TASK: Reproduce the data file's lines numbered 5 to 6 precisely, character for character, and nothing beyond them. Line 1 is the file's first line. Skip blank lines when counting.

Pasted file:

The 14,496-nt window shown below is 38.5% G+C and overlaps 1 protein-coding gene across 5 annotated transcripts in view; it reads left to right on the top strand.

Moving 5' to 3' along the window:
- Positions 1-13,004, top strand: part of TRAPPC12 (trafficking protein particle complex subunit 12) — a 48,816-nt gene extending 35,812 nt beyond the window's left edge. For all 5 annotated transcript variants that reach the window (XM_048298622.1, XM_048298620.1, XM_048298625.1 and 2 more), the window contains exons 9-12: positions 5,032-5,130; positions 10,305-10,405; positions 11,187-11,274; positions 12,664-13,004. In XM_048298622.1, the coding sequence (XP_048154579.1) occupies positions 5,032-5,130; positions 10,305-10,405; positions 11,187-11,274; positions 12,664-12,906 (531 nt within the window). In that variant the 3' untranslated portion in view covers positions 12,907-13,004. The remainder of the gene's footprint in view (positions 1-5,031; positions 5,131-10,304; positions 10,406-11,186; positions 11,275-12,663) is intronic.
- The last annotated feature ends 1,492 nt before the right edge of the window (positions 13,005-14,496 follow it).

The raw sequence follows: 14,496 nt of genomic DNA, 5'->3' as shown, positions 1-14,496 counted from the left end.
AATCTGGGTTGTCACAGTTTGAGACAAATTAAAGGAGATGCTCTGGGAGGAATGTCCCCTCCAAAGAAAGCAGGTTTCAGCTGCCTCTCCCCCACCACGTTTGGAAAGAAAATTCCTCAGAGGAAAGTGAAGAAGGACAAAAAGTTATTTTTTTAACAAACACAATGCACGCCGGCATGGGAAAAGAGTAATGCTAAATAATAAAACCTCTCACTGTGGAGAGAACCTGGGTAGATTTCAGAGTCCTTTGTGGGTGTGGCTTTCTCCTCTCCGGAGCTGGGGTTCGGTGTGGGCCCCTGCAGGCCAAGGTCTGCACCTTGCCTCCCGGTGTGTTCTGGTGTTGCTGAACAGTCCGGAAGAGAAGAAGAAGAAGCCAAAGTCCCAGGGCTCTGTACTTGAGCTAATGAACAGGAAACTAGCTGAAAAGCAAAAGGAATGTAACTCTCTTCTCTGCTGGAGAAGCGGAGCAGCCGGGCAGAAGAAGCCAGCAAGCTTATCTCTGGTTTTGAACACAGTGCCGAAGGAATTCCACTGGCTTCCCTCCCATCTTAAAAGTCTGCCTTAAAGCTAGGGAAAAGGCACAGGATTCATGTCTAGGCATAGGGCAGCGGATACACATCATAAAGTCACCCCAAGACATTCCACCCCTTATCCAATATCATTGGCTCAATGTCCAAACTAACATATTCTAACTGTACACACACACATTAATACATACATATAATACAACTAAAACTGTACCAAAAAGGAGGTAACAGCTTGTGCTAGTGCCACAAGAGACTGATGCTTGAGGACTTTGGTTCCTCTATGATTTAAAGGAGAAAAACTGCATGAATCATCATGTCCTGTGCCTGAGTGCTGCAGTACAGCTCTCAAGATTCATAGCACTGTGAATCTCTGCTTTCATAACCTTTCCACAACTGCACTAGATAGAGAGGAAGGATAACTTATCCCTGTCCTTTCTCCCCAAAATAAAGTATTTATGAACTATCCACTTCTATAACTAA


The raw sequence follows: 14,496 nt of genomic DNA, 5'->3' as shown, positions 1-14,496 counted from the left end.
AATCTGGGTTGTCACAGTTTGAGACAAATTAAAGGAGATGCTCTGGGAGGAATGTCCCCTCCAAAGAAAGCAGGTTTCAGCTGCCTCTCCCCCACCACGTTTGGAAAGAAAATTCCTCAGAGGAAAGTGAAGAAGGACAAAAAGTTATTTTTTTAACAAACACAATGCACGCCGGCATGGGAAAAGAGTAATGCTAAATAATAAAACCTCTCACTGTGGAGAGAACCTGGGTAGATTTCAGAGTCCTTTGTGGGTGTGGCTTTCTCCTCTCCGGAGCTGGGGTTCGGTGTGGGCCCCTGCAGGCCAAGGTCTGCACCTTGCCTCCCGGTGTGTTCTGGTGTTGCTGAACAGTCCGGAAGAGAAGAAGAAGAAGCCAAAGTCCCAGGGCTCTGTACTTGAGCTAATGAACAGGAAACTAGCTGAAAAGCAAAAGGAATGTAACTCTCTTCTCTGCTGGAGAAGCGGAGCAGCCGGGCAGAAGAAGCCAGCAAGCTTATCTCTGGTTTTGAACACAGTGCCGAAGGAATTCCACTGGCTTCCCTCCCATCTTAAAAGTCTGCCTTAAAGCTAGGGAAAAGGCACAGGATTCATGTCTAGGCATAGGGCAGCGGATACACATCATAAAGTCACCCCAAGACATTCCACCCCTTATCCAATATCATTGGCTCAATGTCCAAACTAACATATTCTAACTGTACACACACACATTAATACATACATATAATACAACTAAAACTGTACCAAAAAGGAGGTAACAGCTTGTGCTAGTGCCACAAGAGACTGATGCTTGAGGACTTTGGTTCCTCTATGATTTAAAGGAGAAAAACTGCATGAATCATCATGTCCTGTGCCTGAGTGCTGCAGTACAGCTCTCAAGATTCATAGCACTGTGAATCTCTGCTTTCATAACCTTTCCACAACTGCACTAGATAGAGAGGAAGGATAACTTATCCCTGTCCTTTCTCCCCAAAATAAAGTATTTATGAACTATCCACTTCTATAACTAA